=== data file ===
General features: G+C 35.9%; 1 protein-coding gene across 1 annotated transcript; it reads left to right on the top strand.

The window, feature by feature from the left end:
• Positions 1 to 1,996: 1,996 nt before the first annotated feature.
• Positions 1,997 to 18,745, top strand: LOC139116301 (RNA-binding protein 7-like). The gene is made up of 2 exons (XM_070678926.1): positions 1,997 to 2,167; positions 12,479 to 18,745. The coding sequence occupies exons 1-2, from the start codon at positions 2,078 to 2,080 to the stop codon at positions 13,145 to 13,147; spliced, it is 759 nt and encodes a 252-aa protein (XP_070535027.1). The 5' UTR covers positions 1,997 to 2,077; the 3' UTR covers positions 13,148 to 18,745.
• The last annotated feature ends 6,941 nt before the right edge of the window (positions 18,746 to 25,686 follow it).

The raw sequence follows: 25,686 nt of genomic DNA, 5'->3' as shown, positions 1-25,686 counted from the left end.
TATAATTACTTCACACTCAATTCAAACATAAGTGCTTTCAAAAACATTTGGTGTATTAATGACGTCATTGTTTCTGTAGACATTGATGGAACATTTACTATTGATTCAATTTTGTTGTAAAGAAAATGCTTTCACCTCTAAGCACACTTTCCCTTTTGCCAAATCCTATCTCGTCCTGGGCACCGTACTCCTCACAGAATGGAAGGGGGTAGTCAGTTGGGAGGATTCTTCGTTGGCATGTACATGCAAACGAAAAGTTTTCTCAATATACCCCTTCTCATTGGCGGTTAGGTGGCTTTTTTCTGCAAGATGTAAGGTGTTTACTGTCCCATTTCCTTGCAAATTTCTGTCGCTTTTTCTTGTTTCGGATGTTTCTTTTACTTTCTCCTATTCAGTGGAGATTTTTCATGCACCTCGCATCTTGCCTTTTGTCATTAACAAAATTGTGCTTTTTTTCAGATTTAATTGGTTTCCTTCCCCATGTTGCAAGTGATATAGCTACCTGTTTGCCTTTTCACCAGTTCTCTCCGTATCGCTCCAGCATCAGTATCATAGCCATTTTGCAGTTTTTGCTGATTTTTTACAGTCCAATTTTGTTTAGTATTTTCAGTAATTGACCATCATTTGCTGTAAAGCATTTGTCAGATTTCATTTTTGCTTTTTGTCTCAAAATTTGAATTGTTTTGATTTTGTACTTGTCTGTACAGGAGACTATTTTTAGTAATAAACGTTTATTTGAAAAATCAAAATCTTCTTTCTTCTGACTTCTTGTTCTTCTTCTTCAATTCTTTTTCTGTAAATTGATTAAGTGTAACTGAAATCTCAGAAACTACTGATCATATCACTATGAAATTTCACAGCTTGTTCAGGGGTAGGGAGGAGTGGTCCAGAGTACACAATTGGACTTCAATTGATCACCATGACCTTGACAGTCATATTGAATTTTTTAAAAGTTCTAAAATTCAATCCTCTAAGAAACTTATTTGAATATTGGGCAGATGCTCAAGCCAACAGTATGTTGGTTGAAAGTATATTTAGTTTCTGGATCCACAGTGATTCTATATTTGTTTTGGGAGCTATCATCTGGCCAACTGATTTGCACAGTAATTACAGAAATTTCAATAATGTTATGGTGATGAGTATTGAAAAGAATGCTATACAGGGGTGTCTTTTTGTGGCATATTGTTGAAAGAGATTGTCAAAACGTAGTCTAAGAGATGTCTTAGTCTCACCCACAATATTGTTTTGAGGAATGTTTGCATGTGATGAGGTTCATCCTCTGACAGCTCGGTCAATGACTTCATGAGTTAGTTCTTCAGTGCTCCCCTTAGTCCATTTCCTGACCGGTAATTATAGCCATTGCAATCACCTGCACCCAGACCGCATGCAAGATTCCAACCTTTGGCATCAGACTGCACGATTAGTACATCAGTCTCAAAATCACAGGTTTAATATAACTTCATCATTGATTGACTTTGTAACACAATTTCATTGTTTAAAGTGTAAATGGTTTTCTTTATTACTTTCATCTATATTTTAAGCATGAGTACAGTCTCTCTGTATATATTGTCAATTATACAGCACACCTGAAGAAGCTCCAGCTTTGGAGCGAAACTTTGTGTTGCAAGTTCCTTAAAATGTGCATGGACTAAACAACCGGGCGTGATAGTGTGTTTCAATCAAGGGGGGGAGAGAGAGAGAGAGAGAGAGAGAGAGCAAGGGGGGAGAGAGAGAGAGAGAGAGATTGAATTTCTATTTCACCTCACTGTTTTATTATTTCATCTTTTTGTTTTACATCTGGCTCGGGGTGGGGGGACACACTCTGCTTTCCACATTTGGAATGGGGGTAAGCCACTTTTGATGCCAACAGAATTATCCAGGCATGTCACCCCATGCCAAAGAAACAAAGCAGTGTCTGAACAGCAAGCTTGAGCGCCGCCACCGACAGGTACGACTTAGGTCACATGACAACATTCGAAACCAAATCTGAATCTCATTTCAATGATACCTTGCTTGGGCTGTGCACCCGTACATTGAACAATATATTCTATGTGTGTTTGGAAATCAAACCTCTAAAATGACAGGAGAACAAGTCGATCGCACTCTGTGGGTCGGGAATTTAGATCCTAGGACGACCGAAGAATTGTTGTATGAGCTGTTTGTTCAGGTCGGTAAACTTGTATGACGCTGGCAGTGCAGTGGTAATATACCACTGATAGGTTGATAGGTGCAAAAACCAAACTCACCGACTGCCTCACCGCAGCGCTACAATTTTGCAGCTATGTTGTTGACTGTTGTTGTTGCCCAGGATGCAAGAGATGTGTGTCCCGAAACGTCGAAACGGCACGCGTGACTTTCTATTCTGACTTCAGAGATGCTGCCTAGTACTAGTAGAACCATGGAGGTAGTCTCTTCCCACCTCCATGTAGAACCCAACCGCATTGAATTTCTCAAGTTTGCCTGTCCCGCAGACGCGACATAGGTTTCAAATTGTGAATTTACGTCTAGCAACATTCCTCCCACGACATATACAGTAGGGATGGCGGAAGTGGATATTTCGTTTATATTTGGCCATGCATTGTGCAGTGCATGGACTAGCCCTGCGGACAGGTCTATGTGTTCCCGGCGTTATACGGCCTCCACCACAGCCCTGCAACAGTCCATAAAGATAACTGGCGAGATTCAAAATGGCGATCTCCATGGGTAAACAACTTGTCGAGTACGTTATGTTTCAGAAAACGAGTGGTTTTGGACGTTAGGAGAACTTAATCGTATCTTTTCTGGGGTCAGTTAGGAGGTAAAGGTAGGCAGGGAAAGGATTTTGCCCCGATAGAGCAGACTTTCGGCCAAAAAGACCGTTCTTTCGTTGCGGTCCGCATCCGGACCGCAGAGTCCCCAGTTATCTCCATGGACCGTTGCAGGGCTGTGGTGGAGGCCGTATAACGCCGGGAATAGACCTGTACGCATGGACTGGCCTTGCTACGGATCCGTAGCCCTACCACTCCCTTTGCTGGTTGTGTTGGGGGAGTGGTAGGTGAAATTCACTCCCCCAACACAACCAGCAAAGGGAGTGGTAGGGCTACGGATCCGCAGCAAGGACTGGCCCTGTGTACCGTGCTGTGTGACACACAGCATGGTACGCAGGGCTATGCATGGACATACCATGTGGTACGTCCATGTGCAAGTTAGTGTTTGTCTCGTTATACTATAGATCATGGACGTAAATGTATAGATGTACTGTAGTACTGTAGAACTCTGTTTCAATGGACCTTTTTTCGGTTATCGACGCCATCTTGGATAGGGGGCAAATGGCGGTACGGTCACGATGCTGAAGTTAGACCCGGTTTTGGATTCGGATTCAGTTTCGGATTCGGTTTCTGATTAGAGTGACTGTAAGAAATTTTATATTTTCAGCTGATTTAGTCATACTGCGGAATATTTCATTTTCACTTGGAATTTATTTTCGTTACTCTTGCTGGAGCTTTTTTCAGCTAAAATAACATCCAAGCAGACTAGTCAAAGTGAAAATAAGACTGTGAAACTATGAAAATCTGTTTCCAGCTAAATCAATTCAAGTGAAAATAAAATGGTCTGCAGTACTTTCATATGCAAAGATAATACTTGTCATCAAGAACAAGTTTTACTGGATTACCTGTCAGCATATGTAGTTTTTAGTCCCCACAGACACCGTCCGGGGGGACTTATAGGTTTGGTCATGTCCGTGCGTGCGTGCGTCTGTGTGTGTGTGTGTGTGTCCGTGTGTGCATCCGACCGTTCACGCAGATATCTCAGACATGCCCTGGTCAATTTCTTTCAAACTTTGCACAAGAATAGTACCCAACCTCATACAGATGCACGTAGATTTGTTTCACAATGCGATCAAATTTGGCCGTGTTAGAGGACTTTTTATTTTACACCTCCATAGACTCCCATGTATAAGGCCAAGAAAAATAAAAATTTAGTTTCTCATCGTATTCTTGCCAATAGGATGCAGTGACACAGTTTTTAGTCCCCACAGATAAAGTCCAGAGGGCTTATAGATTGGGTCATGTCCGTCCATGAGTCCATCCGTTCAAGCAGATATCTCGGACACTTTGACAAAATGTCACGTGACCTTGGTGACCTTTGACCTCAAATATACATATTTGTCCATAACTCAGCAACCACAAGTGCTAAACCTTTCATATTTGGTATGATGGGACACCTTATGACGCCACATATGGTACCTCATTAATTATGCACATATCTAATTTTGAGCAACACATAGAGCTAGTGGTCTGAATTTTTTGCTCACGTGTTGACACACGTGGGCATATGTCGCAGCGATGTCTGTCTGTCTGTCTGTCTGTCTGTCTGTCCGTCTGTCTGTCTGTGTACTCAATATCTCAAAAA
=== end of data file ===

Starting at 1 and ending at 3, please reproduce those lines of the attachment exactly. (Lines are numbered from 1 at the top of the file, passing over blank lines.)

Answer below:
General features: G+C 35.9%; 1 protein-coding gene across 1 annotated transcript; it reads left to right on the top strand.

The window, feature by feature from the left end:
• Positions 1 to 1,996: 1,996 nt before the first annotated feature.